Photo: Airbus (http://www.airbus.com/newsroom/press-releases/en/2018/04/airbus-and-zodiac-aerospace-enter-into-a-partnership-for-a-new-l.html)

Airbus apparently didn’t get the memo that air travel is only supposed to get more cramped and uncomfortable year after year. Instead of designing even tinier seats, the company has revealed plans to create swappable modules that turn a plane’s cargo hold into spacious flying dorm rooms packed full of comfy-looking beds.

As a six-foot-two-inch tall passenger, I’m rarely able to fly without a painful leg cramp, let alone catching a few moments of shuteye. Even the fold-flat seats in first class cabins are nowhere near as comfy as your bed at home, but in a couple of years it’s possible that could change. Airbus is working with another company, Zodiac Aerospace, known for its design of sleeping quarters for airline crew, to develop what it’s calling ‘lower-deck modules’ to repurpose the space under the passenger cabins of Airbus’ A330 and A350 XWB airliners.

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Photo: Airbus (http://www.airbus.com/newsroom/press-releases/en/2018/04/airbus-and-zodiac-aerospace-enter-into-a-partnership-for-a-new-l.html)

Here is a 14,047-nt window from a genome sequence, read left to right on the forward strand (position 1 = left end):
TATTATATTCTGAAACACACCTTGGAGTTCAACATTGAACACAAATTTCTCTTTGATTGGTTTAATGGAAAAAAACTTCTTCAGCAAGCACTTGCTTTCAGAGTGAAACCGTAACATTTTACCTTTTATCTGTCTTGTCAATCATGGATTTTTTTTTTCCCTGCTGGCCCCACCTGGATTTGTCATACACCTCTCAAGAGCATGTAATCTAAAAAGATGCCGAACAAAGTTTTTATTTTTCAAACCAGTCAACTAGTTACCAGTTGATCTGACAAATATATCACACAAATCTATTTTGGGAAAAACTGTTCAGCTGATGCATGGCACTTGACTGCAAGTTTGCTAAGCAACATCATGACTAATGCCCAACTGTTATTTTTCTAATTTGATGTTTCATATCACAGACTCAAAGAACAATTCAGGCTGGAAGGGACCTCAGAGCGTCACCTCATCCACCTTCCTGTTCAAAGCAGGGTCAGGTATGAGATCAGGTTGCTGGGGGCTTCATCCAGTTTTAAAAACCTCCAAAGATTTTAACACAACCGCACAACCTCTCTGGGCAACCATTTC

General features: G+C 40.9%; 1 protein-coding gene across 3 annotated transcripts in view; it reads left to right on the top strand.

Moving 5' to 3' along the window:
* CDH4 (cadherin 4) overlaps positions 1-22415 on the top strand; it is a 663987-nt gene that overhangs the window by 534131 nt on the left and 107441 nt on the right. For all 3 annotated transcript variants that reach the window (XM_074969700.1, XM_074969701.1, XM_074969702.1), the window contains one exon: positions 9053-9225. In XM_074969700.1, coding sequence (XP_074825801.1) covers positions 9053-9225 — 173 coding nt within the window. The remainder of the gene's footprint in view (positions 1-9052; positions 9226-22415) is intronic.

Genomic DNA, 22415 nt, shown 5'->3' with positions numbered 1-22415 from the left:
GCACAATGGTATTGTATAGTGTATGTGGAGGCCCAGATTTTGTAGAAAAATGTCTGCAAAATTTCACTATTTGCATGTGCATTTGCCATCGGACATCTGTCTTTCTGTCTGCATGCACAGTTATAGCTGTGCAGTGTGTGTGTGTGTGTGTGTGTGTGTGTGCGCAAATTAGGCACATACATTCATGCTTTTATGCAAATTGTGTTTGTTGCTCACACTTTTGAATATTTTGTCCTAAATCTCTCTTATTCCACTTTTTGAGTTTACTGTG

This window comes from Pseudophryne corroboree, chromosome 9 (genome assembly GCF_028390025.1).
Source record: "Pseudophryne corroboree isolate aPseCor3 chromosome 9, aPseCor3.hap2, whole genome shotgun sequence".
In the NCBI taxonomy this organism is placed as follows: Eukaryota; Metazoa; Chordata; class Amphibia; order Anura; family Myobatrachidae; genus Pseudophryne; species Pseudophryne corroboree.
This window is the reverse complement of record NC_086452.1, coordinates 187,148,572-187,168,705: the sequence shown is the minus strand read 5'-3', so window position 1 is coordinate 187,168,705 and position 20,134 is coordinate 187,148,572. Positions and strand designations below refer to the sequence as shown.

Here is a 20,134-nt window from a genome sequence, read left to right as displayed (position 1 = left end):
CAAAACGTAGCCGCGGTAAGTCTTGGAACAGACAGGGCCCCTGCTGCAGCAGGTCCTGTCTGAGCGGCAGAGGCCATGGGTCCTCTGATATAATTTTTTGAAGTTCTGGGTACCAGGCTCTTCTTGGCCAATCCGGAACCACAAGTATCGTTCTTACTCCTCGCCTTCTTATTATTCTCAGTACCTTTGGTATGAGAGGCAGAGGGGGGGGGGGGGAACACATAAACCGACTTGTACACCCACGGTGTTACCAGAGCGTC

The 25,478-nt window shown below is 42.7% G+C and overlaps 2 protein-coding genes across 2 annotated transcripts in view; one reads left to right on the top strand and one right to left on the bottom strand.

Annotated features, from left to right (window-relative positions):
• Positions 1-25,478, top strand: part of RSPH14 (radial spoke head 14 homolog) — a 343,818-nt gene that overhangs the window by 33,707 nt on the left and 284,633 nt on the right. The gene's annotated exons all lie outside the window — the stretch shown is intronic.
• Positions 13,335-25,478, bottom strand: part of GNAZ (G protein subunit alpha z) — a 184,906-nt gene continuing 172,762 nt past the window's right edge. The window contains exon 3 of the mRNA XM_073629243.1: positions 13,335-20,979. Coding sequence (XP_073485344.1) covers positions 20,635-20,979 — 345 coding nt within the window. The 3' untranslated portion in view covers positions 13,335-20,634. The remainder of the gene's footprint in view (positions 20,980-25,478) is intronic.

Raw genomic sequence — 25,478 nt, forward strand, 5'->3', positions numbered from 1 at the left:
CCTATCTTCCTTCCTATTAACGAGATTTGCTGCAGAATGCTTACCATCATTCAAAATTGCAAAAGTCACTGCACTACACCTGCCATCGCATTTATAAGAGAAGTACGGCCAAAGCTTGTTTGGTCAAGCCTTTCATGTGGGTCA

Comfortable berths where passengers can stretch out and sleep through an entire long-haul flight aren’t the only options being considered. Other outrageously optimistic concepts include a playroom for kids, spacious conference rooms, bars and lounges, and even a sick bay with doctors available via teleconference. Just picture it: Flight crews never again having to ask if there’s a doctor on the flight in an emergency.

The modules will apparently be engineered to be as easy to install and swap as the cargo containers that are currently used by many aircraft to expedite the loading process, and without delaying a plane’s turnaround time which would add to operating costs. But that leads to the big question here: How much would a bed like this actually cost a passenger?

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Airlines are always trying to maximize profits, and stuffing a plane’s belly full of cargo is a good way to squeeze the most cash out of every flight. It’s safe to assume these modules will reduce a plane’s cargo capacity, so will the lost revenue be passed onto passengers with exorbitant ticket prices for a flying bed? Given most airlines now charge you just to bring a suitcase along, these sleeping berths are probably going to be an incredibly pricy upgrade.

[Airbus via New Atlas]